Monday, January 25, 2016

Twelve Balls of Banku

Dear Family,
Multi Zone Conference

This week presented some of its own challenges. It seemed like the ward and the area was stunned and disappointed to see Elder Ojaide leave. We worked hard to continue the progression of our investigators and to contact and find new ones as well. Our investigators and ward members had to adjust to Elder Johnson. I too had to adjust to Elder Johnson. Teaching lessons with Elder Ojaide and Elder Johnson are much different and Elder Johnson and I are still working on teaching in unity together. It seems as though some people have seen Elder Johnson and I as the 2 young Americans that they can be friends with instead of missionaries for the Lord Jesus Christ. I hope as we explain and teach the magnitude of our message more they too might take things seriously.

That being said this week was a good week. Many new opportunities and lessons learned. We started working on our ward mission plan, as a part of it we are having small devotionals with members several times a week. We hope this will bring in many referrals. It has seemed to be a great program so far and it has been good for Elder Johnson to meet so many members.

It seemed to be a week where we had a lot of funny things happen to us and I laughed a lot. On Tuesday evening we were having a devotional with a member. We were reading out of the scriptures and this small boy named Kieth is sitting next to Elder Johnson. Next thing I know he has vomitted all over Elder Johnson and I and our scriptures. It was pretty funny.

Then on Friday night we were at the stake patriarch's home to do our devotional.  We were there with the Sisters as well. Afterwards he brought out 12 balls of banku and a huge pot of stew for the 4 of us. I usually struggle getting through one ball.  As I am about halfway through my first ball the patriarch comes in and tells us his rule at his house: No food can be remaining. So he gives out the rest of the stew into our bowls.  In the end each of the Sisters, who are both Ghanaian ate 1 ball, I ate 3, and Elder Johnson ate 5. So we are still stuck with two balls.  Sister Thatcher tells us to put them in our pocket and then claim we have a disease. We eventually got Elder Johnson's bag from the other room and packed them out in there.Elder Johnson got home and threw up. Kind of sad but he was fun enough to laugh at it.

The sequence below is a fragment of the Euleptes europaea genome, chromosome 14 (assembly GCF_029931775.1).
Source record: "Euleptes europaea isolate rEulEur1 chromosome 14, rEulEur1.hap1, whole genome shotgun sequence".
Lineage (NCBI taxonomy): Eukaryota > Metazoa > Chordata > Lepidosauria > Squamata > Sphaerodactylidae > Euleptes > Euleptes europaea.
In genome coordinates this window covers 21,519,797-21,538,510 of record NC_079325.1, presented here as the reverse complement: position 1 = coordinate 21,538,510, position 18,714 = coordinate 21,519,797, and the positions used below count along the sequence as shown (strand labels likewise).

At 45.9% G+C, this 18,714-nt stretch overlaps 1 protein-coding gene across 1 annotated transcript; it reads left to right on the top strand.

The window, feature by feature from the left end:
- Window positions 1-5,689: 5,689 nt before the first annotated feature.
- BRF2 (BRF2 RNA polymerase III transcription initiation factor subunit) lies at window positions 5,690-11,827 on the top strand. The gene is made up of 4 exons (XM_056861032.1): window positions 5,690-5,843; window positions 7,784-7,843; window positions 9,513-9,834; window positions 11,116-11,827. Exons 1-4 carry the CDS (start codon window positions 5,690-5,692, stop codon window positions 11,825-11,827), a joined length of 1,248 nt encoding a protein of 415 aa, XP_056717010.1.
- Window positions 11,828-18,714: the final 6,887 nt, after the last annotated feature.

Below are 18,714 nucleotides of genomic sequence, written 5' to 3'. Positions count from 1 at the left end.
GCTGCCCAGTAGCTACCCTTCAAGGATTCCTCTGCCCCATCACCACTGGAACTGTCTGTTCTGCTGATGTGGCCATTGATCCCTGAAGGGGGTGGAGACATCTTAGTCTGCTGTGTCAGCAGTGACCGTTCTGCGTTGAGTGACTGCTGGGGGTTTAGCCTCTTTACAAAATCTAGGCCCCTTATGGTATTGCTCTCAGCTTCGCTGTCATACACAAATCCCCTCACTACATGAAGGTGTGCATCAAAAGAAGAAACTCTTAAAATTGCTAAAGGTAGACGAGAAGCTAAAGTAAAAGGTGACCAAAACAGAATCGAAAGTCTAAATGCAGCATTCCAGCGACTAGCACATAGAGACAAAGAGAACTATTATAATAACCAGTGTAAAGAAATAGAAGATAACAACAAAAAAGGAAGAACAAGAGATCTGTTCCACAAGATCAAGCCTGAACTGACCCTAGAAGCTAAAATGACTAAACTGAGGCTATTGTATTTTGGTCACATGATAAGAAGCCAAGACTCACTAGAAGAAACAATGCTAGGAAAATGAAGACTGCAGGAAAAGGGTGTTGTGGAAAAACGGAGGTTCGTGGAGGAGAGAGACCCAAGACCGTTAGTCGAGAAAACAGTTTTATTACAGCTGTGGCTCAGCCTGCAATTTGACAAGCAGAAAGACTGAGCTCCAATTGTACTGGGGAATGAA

Sounds like you had a good week. You have a trip to Hawaii pretty soon. I would say Ghana beats out Hawaii on quality of pineapples and coconuts. I buy one almost everyday.  Pineapples are 2 cedis for 1 full one. Coconuts are 1 although usually they charge me 1.5. They are my favorite snacks.

Anyways that was my week.

Questions from mom:
So I'm very confused about transfers in your mission. Can you explain why there are transfers mid transfer? Don't know actually, President just moves people when he feels like it. The sisters are on a different transfer cycle than we are too.

How close to the beach are you? It took about 22 minutes on bike.

And I'm hoping you were able to fix your bed so you don't get into trouble for it. Didn't fix it. Elder Buys was too nervous to tell the mission. So he took my mattress and is sleeping on the floor. I took the bottom bunk.

What is your favorite food to buy off the street? Probably coconuts. They just cut it with there cutlass right there. You drink the water, then they will split it for you and you eat the meat.  Plantain, yam, bowl floats, fan ice, pineapple, are other favorites.

Is the power situation in Ghana getting any better? The news from there says it is but you never know. Yep, we have power a lot more often now.

Did you do any service this past week? Helped a Lady stir her Kenke.

I hope you all have a good week. I am afraid that when I go home I will freeze. I was sitting in an air conditioned room the other day and I looked at a thermometer that Elder Buys has and it said 83. I was freezing. Love you all.

Elder Shelton
Cultural Note:
Banku and Kenkey are two more Fufu-like staples from Western Africa, served with a soup or stew or sauce. They are particularly popular in Ghana. Both are usually made from ground corn (maize), though Banku can also be made from a mixture of maize and grated Cassava tuber. Making Banku or Kenkey involves letting the maize (or maize and cassava tuber) ferment before cooking. Banku is cooked in a pot; Kenkey is partially cooked, then wrapped in banana leaves, maize or corn husks, or foil, and steamed.

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